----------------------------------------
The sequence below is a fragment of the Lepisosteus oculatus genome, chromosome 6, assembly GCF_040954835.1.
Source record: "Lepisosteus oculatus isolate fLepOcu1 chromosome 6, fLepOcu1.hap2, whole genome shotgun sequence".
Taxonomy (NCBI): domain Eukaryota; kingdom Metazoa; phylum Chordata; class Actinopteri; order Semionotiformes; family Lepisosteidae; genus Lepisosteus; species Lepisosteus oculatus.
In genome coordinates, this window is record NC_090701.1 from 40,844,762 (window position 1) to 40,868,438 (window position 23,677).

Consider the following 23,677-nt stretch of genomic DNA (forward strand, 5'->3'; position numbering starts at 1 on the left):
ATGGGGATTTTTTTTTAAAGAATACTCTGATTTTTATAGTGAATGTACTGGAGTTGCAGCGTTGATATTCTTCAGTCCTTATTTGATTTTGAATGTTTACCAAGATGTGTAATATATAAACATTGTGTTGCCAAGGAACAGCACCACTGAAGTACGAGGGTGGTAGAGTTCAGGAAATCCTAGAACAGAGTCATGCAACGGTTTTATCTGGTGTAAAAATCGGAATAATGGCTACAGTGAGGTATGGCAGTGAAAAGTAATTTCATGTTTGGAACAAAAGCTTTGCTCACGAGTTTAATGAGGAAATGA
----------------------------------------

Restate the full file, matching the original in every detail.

The sequence below is a fragment of the Lepisosteus oculatus genome, chromosome 6, assembly GCF_040954835.1.
Source record: "Lepisosteus oculatus isolate fLepOcu1 chromosome 6, fLepOcu1.hap2, whole genome shotgun sequence".
Taxonomy (NCBI): domain Eukaryota; kingdom Metazoa; phylum Chordata; class Actinopteri; order Semionotiformes; family Lepisosteidae; genus Lepisosteus; species Lepisosteus oculatus.
In genome coordinates, this window is record NC_090701.1 from 40,844,762 (window position 1) to 40,868,438 (window position 23,677).

Consider the following 23,677-nt stretch of genomic DNA (forward strand, 5'->3'; position numbering starts at 1 on the left):
ATGGGGATTTTTTTTTAAAGAATACTCTGATTTTTATAGTGAATGTACTGGAGTTGCAGCGTTGATATTCTTCAGTCCTTATTTGATTTTGAATGTTTACCAAGATGTGTAATATATAAACATTGTGTTGCCAAGGAACAGCACCACTGAAGTACGAGGGTGGTAGAGTTCAGGAAATCCTAGAACAGAGTCATGCAACGGTTTTATCTGGTGTAAAAATCGGAATAATGGCTACAGTGAGGTATGGCAGTGAAAAGTAATTTCATGTTTGGAACAAAAGCTTTGCTCACGAGTTTAATGAGGAAATGA